10 Plants That Attract The Beneficial Ladybugs


Did you know that by incorporating these 10 plants into your landscape, you are inviting the ever popular LadyBug to come and ‘camp out’. That’s right...camp in your backyard. You can attract these beneficial insects with:

  1. Thyme. We all have ‘thyme’ for a garden. Some just don’t realize it.

'Thyme makes an excellent groundcover. Let it grow along your stone or foot path. It hugs the ground, is easy to grow, and durable. It will remind you it is there with it’s sweet thyme aroma if you should step off your path.'

For the chef in you, snip whenever you need it for your pork or chicken dinners. When in bloom, it is a ladybug magnet.

2. Cilantro. Cilantro is a short lived annual, it’s useful lifespan is 8 - 10 weeks. It’s fresh young leaves are aromatic and an excellent addition to so many dishes. I chop it into my fresh salsa, dash it in the cole slaw, and add zest to my salads. Some call it Chinese Parsley.

In my opinion it is a little zestier than parsley. It grows about 8-12” high. Plant it close to your kitchen. Once it flowers and goes to seed (coriander) in the summer heat, it is not as flavorful...to us. The ladybug, however, will thank you to repeat plant for future feasts.

3. Dill.

I personally have not had much success with dill. I am not sure why. Direct seeding two weeks before the last frost, and two week successive plantings in full sun is recommended in moist, well drained soil. Dill is a tall, somewhat leggy plant that gets flat topped yellow clustered flowers in mid-summer. Ladybugs love it. The flowers go to seed and the seed and foliage is used in several culinary dishes. Soups, dips, salads, eggs, and fish are transformed with this savory herb. Pickles...did I say pickles.

Tip: It is a great companion plant for the second crop of cilantro.

4. Fennel. Fennel should NOT be planted near other herbs in the garden because the cross pollination distorts its flavor and others as well. It is grown in our zone 5 as an annual from the celery family. Mine is in full sun and fertile soil, along the back of our sitting garden. Its feathery leaves and yellow umbel flowers do a 4-5’ tall dance in the outskirts of our space.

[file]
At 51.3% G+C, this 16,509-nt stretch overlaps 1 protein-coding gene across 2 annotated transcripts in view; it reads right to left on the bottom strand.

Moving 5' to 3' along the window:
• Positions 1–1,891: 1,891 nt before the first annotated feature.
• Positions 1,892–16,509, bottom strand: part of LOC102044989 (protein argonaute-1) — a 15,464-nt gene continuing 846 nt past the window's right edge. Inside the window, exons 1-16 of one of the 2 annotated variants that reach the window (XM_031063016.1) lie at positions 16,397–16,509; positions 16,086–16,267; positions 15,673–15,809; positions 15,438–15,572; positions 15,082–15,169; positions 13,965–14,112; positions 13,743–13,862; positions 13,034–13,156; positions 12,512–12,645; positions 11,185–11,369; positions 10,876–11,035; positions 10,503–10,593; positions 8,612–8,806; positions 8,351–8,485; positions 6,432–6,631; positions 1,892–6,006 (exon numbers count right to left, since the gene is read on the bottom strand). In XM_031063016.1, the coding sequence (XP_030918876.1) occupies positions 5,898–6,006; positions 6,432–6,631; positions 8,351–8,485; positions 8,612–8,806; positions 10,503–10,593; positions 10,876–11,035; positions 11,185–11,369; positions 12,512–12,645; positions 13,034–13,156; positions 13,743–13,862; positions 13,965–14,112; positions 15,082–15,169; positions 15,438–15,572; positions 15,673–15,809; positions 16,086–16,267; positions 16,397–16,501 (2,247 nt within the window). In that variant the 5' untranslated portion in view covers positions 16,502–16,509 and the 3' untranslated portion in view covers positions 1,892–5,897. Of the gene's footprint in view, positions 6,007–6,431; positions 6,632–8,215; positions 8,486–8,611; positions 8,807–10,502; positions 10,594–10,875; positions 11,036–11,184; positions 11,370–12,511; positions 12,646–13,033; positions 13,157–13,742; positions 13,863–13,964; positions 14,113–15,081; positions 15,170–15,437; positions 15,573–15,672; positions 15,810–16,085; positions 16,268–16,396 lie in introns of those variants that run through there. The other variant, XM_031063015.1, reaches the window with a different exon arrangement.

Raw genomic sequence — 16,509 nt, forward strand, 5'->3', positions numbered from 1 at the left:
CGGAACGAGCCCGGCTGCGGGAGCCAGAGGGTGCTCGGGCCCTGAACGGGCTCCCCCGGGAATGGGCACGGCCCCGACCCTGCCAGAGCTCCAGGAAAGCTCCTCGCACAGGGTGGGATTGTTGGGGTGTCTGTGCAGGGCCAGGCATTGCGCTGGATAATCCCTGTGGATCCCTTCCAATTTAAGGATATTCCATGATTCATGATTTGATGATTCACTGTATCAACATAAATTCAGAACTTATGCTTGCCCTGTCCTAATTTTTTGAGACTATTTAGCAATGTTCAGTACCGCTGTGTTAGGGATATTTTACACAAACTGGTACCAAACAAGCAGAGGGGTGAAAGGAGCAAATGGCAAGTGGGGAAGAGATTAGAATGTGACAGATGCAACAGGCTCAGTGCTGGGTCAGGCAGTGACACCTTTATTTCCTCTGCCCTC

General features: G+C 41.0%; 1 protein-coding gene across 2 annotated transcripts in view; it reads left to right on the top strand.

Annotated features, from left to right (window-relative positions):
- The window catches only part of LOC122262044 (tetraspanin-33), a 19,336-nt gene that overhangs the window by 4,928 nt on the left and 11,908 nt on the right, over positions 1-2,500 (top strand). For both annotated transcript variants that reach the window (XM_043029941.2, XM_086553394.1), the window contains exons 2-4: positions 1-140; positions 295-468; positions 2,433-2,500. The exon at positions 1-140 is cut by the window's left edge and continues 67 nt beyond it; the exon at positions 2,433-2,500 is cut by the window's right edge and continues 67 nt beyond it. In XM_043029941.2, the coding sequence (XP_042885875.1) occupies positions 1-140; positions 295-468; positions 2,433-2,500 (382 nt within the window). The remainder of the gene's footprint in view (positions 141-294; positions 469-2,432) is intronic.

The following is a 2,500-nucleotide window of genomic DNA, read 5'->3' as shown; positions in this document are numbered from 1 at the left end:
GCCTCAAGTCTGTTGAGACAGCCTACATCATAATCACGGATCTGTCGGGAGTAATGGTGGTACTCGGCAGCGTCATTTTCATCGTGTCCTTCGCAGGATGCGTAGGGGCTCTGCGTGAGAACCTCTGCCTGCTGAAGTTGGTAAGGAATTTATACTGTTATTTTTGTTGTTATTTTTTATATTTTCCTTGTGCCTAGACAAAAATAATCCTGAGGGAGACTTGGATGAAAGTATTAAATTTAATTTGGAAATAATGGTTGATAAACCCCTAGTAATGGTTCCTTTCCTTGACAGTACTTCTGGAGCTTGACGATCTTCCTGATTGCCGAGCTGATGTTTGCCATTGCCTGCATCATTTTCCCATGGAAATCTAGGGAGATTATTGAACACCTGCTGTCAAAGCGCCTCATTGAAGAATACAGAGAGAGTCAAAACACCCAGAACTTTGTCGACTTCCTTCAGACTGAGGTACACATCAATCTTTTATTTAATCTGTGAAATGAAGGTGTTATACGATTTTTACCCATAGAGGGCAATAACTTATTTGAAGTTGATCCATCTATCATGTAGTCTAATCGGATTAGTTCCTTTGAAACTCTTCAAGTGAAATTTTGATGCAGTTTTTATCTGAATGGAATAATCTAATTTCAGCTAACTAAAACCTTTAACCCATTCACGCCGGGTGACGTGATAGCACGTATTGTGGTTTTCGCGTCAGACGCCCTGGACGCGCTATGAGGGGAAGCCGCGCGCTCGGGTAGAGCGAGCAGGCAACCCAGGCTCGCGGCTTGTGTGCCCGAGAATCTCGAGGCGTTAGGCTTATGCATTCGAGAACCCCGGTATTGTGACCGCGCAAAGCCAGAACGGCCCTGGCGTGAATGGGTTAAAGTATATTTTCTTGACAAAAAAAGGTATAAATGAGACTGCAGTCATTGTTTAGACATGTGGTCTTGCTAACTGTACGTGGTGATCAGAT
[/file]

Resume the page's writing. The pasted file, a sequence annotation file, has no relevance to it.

Fennel leaves, seeds and bulbs are used in a wide variety of foods. The ladies prefer the flowers.

5. Oregano. This perennial easily grows to approx 12” tall and spreads to the sides. Planted just outside your kitchen enables an endless supply of freshness for your Italian dishes. I recommend planting it as a forethought, not an afterthought. Give it a purpose and a place to shine and it will not let you down.

If left to flower, it will stop growing...late summer. If snipped before it flowers, it will continue to thrive and can be hung for drying to hold its flavor. The flowers are spurts of lavender purple heads that draw the good bugs.

6.

Yarrow is a personal favorite with riddles of wide flat head colors on ferny foliage. I dry flowers for wreaths and sprays, and these are fantastic for my projects. They grow up to 30” tall and the flower heads range from 3” to 7” across sometimes. The flowers are an ideal stage for the bees and other beneficial insects.

Interesting Sidenote: Yarrow mines micronutrients such as Copper, Potassium, Phosphorus, and Lead. It is a known lead cleaner whereas it mines the lead from the soil in known contaminated places, then at the end of the season it is dug up and destroyed. Extracting the roots containing the lead. Ingenious.

7. Butterfly Weed. Asclepias. This is actually a species of milkweed. An occasional plant on a roadside is distinctly visible.

It blooms bright orange from early to late summer, and is a long time favorite in the butterfly garden. Need I say more.

8. Everyone knows the Dandelion. Yellow, multi petaled, pollen out the wazoo...On a good note, but only if you don’t use chemicals on your lawn, dandelion green salad with hot bacon dressing is awesome. Nutritious. Tasty. And incredibly good for you. It was a staple for us in the summers, growing up.

Dandelion is an easy meal for pollinators.

9. Do you know what Bugleweed is? Many mistake it for a true weed, but it is not. Ajuga reptans is a ground hugging perennial that grows great in sun or part shade, and travels by stolons. It can be invasive. You should only plant it where there is plenty of space for it to take over, because it will. I don’t recommend you put it in your beds with other plants. Under trees alone works well.

It is deer and rabbit resistant, but the purple spired flowers (other colors available from cultivated varieties) from early summer to fall make safe haven for beneficial insects such as the Ladybug.

10. Last but certainly not least, Ladybugs love the Queen Anne’s Lace. It appears everywhere and usually in abundance. Roadsides, fields, ditches, and in your gardens. It has a ferny foliage and grows 3’ - 6’ tall with many creamy white flat flower and seed heads on a branched stalk.

'Childhood memories were made around the Queen Anne’s Lace. Cutting and putting into dyed water would change the flower color. Bunches of the lacey flowers were and still are used in wedding bouquets. Picking wild strawberries amidst the lace is my fondest memory.'

What is yours?

These plants all have small flower heads or clusters of smaller flowers which the ladybugs delightfully feed on. From the early spring flowering Ajuga, to the late blooms of Thyme and Oregano, the nectar and pollen make life sustaining meals for our beneficial bugs.

You can attract these beneficial insects with: thyme, cilantro, dill, fennel, oregano, yarrow, butterfly weed, dandelion, bugleweed, and Queen Anne’s Lace. Incorporating any or all of these will greatly improve the pollination power by inviting the good bugs into your garden or back yard.

#pollinators #flowers #freeze #culinary #flowering #edibleplants

© 2017 by Fran's Fair Garden

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